Epic Games CEO Tim Sweeney renewed his attack on Apple and Alphabet’s Google as the world’s leading mobile monopoly before calling for a universal app store that works across all operating systems as a solution. .
“The world really needs a single store now that works with all platforms,” Sweeney said in an interview in Seoul on Tuesday. “Right now software ownership is fragmented between the iOS App Store, the Android Google Play Marketplace, various stores on Xbox, PlayStation and Nintendo Switch, and then the Microsoft Store and the Mac App Store.” Epic is working with developers and service providers to create a system that will allow users to “buy software in one place, knowing they’ll have it on all devices and on all platforms.”
Earlier in the day, Sweeney left no doubt about his rejection of the status quo of smartphone software in remarks at the Global Conference for Mobile Application Ecosystem Fairness in South Korea, the world’s first law to give users the option of payment handlers. Mobile platform is required for this. , His company’s battle royale game Fortnite has been the subject of a bitter legal dispute with Apple and Google over the revenue division of sales on its platform.
“Apple locks a billion users into one store and payment processor,” he said. “Now Apple complies with repressive foreign laws, which surveil users and deny them political rights. But Apple is ignoring laws passed by Korea’s democracy. Apple should shut down.”
Google also drew a strong rebuke from Sweeney, who criticized its approach of charging fees on payments it doesn’t process as “crazy.” Praising Korea for leading the fight against monopolistic practices and including anti-retaliation provisions to protect developers in its legislation, the Epic Games founder said, “I would love to stand with you against these monopolies. Proud. I am proud to stand with you and say that I am a Korean.”
Google spokesman Dan Jackson said in an emailed response that the “Google Play Store service fee” has never been just for payment processing. “As such we provide Android and Google Play for free and have invested in a range of distribution, development and security services that support developers and consumers in South Korea and around the world.”
Apple did not respond to a request for comment.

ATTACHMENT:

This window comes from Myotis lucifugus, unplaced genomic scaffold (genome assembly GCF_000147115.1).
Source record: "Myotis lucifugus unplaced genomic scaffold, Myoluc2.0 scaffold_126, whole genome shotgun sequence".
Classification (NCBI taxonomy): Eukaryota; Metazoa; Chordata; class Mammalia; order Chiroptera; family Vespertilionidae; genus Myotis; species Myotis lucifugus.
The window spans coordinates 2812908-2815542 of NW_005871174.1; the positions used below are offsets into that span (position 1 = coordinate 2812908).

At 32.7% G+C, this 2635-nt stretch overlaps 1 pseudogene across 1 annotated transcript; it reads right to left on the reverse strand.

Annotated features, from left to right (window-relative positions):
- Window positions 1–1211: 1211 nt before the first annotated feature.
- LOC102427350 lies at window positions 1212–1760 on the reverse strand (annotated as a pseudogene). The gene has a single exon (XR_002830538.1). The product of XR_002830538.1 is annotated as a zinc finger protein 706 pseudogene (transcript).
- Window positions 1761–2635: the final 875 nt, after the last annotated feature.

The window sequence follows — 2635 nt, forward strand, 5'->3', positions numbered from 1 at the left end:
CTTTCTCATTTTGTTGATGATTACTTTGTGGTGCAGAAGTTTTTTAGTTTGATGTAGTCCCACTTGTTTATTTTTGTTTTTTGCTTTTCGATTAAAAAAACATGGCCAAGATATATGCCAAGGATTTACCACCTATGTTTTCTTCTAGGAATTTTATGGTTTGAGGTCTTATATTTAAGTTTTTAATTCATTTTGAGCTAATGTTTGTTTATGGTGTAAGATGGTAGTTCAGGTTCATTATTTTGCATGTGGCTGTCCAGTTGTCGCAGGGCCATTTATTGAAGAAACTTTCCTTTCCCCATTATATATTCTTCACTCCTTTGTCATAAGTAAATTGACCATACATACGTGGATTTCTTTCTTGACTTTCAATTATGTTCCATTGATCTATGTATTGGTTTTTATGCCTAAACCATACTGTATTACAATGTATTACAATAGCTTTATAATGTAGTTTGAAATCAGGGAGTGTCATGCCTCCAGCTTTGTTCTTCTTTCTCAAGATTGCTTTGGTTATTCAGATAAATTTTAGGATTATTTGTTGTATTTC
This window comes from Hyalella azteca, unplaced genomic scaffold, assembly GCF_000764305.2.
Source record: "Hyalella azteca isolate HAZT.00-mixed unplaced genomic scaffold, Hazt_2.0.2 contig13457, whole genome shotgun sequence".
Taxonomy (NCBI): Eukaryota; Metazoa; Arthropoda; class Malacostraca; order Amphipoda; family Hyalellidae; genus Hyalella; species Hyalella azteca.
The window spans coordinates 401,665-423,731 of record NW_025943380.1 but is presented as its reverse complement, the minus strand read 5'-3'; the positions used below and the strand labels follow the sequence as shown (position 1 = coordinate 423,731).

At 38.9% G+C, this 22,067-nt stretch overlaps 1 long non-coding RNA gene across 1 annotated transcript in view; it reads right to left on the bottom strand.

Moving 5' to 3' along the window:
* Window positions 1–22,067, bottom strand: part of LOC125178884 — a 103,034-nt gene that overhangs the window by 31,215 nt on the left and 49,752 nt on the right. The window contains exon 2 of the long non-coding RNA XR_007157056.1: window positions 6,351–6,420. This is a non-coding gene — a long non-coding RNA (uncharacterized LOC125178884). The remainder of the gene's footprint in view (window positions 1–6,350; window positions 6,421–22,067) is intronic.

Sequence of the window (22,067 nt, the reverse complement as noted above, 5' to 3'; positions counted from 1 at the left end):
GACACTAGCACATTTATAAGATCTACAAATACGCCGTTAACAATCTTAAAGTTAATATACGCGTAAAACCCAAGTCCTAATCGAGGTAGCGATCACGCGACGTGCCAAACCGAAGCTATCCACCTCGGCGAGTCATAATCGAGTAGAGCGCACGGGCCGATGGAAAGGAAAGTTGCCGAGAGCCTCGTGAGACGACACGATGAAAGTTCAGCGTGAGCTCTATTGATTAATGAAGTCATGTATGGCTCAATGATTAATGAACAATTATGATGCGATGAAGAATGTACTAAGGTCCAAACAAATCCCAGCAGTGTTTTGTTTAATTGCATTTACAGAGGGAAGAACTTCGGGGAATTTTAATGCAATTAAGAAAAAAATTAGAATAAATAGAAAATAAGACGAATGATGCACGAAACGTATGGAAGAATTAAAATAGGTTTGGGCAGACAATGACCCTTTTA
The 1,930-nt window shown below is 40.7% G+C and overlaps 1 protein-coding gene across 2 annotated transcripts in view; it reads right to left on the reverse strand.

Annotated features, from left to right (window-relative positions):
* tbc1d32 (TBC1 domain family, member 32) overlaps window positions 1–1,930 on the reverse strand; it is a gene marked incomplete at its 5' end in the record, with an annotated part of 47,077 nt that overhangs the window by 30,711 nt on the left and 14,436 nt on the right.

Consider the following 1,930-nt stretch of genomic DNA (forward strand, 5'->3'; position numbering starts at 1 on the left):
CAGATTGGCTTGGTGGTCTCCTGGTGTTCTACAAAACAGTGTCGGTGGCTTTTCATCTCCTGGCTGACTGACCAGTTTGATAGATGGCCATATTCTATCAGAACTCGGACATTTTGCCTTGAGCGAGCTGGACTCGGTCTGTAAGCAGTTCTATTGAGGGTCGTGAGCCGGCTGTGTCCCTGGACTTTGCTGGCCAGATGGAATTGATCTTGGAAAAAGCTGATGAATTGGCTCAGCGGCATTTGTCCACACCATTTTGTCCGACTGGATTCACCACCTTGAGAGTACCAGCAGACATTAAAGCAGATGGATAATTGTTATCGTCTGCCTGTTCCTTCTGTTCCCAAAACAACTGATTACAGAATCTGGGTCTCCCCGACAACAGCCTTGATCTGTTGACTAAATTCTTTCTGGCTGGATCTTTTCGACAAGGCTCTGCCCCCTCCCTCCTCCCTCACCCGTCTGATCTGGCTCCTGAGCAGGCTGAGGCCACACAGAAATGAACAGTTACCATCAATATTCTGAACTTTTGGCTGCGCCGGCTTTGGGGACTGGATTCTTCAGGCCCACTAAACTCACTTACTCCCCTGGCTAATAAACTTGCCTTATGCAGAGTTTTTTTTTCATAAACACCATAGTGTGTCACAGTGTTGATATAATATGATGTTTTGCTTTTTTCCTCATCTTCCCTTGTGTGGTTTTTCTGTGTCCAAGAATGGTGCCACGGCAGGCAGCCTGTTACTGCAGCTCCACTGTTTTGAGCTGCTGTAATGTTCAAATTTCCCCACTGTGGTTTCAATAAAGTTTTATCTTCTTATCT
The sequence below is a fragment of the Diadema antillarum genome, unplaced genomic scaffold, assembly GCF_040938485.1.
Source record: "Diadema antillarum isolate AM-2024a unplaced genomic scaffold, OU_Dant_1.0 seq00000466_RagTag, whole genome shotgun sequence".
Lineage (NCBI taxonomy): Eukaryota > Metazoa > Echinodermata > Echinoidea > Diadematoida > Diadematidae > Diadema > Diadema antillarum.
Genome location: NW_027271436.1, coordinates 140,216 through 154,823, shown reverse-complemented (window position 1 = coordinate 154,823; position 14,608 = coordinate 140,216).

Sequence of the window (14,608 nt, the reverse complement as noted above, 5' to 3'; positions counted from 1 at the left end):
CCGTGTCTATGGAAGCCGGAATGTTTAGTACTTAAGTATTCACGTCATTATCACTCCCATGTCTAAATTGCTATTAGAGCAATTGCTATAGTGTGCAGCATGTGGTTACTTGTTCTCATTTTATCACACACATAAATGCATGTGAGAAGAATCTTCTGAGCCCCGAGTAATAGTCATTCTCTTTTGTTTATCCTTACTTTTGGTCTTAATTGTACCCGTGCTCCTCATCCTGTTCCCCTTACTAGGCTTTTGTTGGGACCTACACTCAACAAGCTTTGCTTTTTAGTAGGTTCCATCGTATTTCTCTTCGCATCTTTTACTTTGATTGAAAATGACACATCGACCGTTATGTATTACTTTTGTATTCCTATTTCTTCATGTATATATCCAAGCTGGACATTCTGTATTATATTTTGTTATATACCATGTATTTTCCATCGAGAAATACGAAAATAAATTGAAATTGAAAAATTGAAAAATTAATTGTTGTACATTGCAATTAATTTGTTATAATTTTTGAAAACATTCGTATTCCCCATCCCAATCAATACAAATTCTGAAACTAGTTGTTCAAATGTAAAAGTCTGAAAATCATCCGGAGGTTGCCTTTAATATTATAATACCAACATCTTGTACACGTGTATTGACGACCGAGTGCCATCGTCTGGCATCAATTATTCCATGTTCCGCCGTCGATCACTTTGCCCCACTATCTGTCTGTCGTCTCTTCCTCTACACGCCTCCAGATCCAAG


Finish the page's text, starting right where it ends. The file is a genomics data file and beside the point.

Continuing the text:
Epic has been locked in a legal battle with Apple and Google for more than a year after it forced an issue over how they handle payments by releasing a version of Fortnite that included the ability to purchase in-game items. Includes your own system. The game was removed from both the App Store and Play Store for violating their rules, prompting Sweeney’s company to sue the two operators. Epic’s legal filing this week alleged that Google set up an internal task force to tackle the issue of Fortnite, bypassing the company’s App Store and fees.
Apple and Google have consistently said that the fee they charge on purchases through their mobile marketplaces helps protect a global audience for users and developers. Sweeney sees his exclusionary practices as a curse to the founding principles of the web, arguing that his “policies are so restrictive that if the worldwide web was embedded after smartphones, Apple and Google would have banned all web applications”. browsers from being released on their platforms.”
Epic Games operates its own Epic Games Store for PC gamers, which also charges a platform fee, albeit less, and Sweeney does not dispute Google and Apple’s right to profit from their work.
“There is a store market, there is a payments market, and there are many other related markets,” he said. “And it is important that antitrust enforcement does not allow the monopolist in one market to use his control of that market to exert control over unrelated markets.”
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